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Introduction to the Domain Name System (DNS)
Introduction to the Domain Name System (DNS)
Learn how the global DNS system makes it possible for us to assign memorable names to the worldwide network of machines we connect to every day.
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Surfing the web is fun and easy, but think what it would be like if you had to type in the IP address of every website you wanted to view. For example, locating a website would look like this when you type it in: https://184.108.40.206, which would be nearly impossible for most of us to remember. Of course, using bookmarks would help, but suppose your friend tells you about a cool new website and tells you to go to 220.127.116.11. How would you remember that? Telling someone to go to "Opensource.com" is far easier to remember. And, yes, that is our IP address.
The Domain Name System provides the database to be used in the translation from human-readable hostnames, such as www.opensource.com, to IP addresses, like 18.104.22.168, so that your internet-connected computers and other devices can access them. The primary function of the BIND (Berkeley Internet Name Domain) software is that of a domain name resolver that uses that database. There is other name resolver software, but BIND is currently the most widely used DNS software on the internet. I will use the terms name server, DNS, and resolver pretty much interchangeably throughout this article.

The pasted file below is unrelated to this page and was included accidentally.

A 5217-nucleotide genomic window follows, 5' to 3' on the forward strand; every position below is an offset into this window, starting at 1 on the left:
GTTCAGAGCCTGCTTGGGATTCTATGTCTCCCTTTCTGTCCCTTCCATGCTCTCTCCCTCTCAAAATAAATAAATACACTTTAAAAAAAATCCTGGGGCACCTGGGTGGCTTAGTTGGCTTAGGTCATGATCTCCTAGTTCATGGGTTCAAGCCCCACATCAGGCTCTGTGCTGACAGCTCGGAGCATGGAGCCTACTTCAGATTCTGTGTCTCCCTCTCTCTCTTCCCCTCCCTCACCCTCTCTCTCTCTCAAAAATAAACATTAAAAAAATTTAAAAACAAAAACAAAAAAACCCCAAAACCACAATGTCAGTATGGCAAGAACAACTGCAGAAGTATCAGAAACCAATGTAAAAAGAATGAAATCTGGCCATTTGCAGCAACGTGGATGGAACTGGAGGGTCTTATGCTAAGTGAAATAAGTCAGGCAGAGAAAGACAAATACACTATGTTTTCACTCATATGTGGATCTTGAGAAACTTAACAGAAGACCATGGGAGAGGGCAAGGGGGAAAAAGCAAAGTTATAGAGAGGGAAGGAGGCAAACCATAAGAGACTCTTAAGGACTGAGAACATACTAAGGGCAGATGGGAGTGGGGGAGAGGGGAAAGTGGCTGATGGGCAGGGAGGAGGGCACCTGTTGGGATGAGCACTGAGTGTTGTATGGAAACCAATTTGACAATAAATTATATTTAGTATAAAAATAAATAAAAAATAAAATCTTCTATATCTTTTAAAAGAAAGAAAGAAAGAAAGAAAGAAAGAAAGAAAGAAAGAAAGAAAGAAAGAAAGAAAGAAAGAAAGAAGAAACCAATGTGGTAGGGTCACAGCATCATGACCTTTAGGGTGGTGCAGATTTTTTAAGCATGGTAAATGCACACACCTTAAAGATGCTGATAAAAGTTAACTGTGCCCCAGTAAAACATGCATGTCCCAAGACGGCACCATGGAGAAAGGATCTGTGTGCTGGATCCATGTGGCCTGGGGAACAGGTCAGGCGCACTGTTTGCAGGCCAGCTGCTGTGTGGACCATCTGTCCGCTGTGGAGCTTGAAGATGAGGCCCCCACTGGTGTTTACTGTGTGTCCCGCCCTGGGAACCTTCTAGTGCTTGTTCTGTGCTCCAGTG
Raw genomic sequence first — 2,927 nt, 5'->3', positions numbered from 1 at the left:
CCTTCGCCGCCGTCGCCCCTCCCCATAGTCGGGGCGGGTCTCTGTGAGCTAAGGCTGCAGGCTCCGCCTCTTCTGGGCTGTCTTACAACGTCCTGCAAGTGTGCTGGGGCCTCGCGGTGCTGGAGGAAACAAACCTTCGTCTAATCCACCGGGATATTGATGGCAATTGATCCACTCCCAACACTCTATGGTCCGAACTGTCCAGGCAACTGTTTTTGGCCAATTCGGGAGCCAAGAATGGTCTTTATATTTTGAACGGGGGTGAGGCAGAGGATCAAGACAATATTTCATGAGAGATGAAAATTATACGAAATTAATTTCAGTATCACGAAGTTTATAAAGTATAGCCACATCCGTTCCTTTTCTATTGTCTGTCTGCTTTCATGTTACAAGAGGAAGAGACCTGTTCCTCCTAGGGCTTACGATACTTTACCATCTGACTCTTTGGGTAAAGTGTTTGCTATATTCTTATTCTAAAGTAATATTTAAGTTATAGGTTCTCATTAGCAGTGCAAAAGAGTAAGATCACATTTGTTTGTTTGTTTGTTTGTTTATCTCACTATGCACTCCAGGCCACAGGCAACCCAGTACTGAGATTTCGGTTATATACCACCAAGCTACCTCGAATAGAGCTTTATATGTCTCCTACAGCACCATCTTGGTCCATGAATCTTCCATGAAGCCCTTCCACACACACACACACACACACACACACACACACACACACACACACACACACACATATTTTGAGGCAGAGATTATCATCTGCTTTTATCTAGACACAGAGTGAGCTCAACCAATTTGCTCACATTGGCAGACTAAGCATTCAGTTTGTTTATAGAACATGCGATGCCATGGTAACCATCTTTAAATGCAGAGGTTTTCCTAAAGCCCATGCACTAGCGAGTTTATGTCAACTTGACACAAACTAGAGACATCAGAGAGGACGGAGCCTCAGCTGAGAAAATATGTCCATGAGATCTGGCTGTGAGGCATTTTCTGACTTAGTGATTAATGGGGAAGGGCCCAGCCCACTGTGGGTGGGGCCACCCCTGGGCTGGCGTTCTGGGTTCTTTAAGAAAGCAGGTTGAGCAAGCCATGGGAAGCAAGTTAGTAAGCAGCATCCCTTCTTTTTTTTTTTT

Without these name resolver services, surfing the web as freely and easily as we do would be nearly impossible. As humans, we tend to do better with names like Opensource.com, while computers do much better with numbers like 22.214.171.124. Therefore, we need a translation service to convert the names that are easy for us to the numbers that are easy for our computers.